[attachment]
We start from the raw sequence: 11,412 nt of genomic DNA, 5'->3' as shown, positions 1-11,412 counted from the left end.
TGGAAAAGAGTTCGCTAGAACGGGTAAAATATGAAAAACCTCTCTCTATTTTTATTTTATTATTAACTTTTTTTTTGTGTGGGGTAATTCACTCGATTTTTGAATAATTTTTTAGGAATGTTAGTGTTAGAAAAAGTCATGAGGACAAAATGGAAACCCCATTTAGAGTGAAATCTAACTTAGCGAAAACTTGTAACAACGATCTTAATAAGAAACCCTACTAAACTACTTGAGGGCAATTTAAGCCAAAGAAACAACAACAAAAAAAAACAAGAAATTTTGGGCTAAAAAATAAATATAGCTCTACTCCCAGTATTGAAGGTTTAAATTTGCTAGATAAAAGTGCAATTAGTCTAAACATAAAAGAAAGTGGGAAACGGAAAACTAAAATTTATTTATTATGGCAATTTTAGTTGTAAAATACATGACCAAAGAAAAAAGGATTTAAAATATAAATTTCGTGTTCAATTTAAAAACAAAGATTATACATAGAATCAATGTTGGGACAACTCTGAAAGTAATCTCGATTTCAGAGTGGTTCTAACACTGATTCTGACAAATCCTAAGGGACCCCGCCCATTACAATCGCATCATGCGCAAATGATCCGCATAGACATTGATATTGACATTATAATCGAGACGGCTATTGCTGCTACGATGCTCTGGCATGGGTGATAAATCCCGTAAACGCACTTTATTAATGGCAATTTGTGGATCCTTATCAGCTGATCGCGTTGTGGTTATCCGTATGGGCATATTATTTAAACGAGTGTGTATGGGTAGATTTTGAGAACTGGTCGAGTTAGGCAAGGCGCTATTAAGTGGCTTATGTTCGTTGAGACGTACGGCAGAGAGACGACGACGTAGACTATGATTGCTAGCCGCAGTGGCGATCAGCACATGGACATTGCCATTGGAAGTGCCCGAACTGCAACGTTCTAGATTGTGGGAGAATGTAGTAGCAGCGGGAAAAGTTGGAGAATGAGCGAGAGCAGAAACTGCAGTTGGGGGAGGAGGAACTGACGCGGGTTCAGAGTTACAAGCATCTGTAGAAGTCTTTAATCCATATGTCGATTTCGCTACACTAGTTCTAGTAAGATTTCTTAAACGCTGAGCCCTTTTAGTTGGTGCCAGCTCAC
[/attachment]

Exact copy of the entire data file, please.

We start from the raw sequence: 11,412 nt of genomic DNA, 5'->3' as shown, positions 1-11,412 counted from the left end.
TGGAAAAGAGTTCGCTAGAACGGGTAAAATATGAAAAACCTCTCTCTATTTTTATTTTATTATTAACTTTTTTTTTGTGTGGGGTAATTCACTCGATTTTTGAATAATTTTTTAGGAATGTTAGTGTTAGAAAAAGTCATGAGGACAAAATGGAAACCCCATTTAGAGTGAAATCTAACTTAGCGAAAACTTGTAACAACGATCTTAATAAGAAACCCTACTAAACTACTTGAGGGCAATTTAAGCCAAAGAAACAACAACAAAAAAAAACAAGAAATTTTGGGCTAAAAAATAAATATAGCTCTACTCCCAGTATTGAAGGTTTAAATTTGCTAGATAAAAGTGCAATTAGTCTAAACATAAAAGAAAGTGGGAAACGGAAAACTAAAATTTATTTATTATGGCAATTTTAGTTGTAAAATACATGACCAAAGAAAAAAGGATTTAAAATATAAATTTCGTGTTCAATTTAAAAACAAAGATTATACATAGAATCAATGTTGGGACAACTCTGAAAGTAATCTCGATTTCAGAGTGGTTCTAACACTGATTCTGACAAATCCTAAGGGACCCCGCCCATTACAATCGCATCATGCGCAAATGATCCGCATAGACATTGATATTGACATTATAATCGAGACGGCTATTGCTGCTACGATGCTCTGGCATGGGTGATAAATCCCGTAAACGCACTTTATTAATGGCAATTTGTGGATCCTTATCAGCTGATCGCGTTGTGGTTATCCGTATGGGCATATTATTTAAACGAGTGTGTATGGGTAGATTTTGAGAACTGGTCGAGTTAGGCAAGGCGCTATTAAGTGGCTTATGTTCGTTGAGACGTACGGCAGAGAGACGACGACGTAGACTATGATTGCTAGCCGCAGTGGCGATCAGCACATGGACATTGCCATTGGAAGTGCCCGAACTGCAACGTTCTAGATTGTGGGAGAATGTAGTAGCAGCGGGAAAAGTTGGAGAATGAGCGAGAGCAGAAACTGCAGTTGGGGGAGGAGGAACTGACGCGGGTTCAGAGTTACAAGCATCTGTAGAAGTCTTTAATCCATATGTCGATTTCGCTACACTAGTTCTAGTAAGATTTCTTAAACGCTGAGCCCTTTTAGTTGGTGCCAGCTCAC